- Wildcard certificate
- Multi-domain certificate
Extended validation certificates
An extended validation certificate (EV SSL/TLS) is a digital certificate that has the highest level of encryption, validation, and trust. When applying for an EV SSL/TLS, an organization or web owner is subjected to stringent checks by certificate authorities. This includes verifying the physical business address, proper certificate application, and exclusive rights to use the domain.
Businesses use EV SSL/TLSs to protect users against unauthorized third parties. This is important when the company processes sensitive data on the website, such as financial transactions and medical records. An EV SSL/TLS certificate contains details of the business organization, which can be viewed on a browser.
Organization validation certificates
Organization validation certificates (OV SSL/TLS) are second to the EV SSL/TLS in terms of validation and trust. Like EV SSL/TLSs, companies must go through a verification process when applying for the OV SSL/TLS. While the vetting process is less stringent, the applicants must prove domain ownership to the certification authorities.
The OV SSL/TLS certificate contains validated business information and can be inspected on the browser. Front-facing and commercial businesses use the OV SSL/TLS certificate to build trust amongst customers. The OV SSL/TLS provides robust encryption to protect customers' privacy when browsing the web.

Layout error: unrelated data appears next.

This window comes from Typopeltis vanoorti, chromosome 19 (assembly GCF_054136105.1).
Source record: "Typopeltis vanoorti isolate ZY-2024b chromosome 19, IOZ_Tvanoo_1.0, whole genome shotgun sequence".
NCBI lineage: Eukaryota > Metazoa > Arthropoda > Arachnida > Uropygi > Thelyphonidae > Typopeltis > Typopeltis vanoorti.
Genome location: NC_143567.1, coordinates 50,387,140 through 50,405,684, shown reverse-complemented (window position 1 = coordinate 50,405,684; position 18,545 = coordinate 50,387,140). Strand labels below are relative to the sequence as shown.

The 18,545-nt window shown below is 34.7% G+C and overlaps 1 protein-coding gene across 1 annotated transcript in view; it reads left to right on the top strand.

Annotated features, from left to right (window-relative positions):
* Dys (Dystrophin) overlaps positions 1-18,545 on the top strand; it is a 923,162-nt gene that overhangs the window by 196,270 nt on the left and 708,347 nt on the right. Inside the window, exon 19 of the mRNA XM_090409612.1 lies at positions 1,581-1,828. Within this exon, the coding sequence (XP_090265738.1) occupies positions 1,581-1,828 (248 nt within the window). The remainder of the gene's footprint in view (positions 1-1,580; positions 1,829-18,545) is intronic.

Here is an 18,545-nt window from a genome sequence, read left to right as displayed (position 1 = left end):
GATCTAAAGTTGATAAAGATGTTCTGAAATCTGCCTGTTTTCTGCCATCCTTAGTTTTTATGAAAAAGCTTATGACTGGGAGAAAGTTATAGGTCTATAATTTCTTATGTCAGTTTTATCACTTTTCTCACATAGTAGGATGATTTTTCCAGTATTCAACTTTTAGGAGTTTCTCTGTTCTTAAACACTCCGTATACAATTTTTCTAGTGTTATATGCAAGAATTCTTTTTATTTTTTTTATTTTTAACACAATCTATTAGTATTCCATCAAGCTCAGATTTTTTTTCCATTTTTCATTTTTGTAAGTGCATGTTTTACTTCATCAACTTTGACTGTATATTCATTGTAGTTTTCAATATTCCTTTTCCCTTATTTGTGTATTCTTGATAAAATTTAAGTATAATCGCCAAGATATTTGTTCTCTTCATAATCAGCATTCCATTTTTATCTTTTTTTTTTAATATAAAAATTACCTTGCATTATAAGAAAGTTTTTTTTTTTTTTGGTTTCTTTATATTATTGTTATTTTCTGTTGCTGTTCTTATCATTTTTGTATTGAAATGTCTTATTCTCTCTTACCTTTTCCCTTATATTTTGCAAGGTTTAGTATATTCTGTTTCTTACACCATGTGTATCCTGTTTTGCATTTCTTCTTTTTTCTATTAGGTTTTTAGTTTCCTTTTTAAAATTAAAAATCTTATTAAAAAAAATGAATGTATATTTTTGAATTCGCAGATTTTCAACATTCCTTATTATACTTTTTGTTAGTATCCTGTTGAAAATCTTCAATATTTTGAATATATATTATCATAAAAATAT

Domain validation certificates
Domain validation certificates (DV SSL/TLS) are digital certificates that have the lowest validation. They also cost the least to apply for. Unlike EV SLLs and OV SSL/TLSs, DV certificate applicants go through a less stringent vetting process. The applicant proves domain ownership by responding to a verification email or phone call.
A DV certificate does not contain complete information of the applicant's organization or business. Therefore, it does not provide high assurance to users. DV certificates are suitable for informational websites, such as blogs. They are not ideal for payment gateways, health care businesses, or other websites handling sensitive data.
Single domain SSL/TLS certificates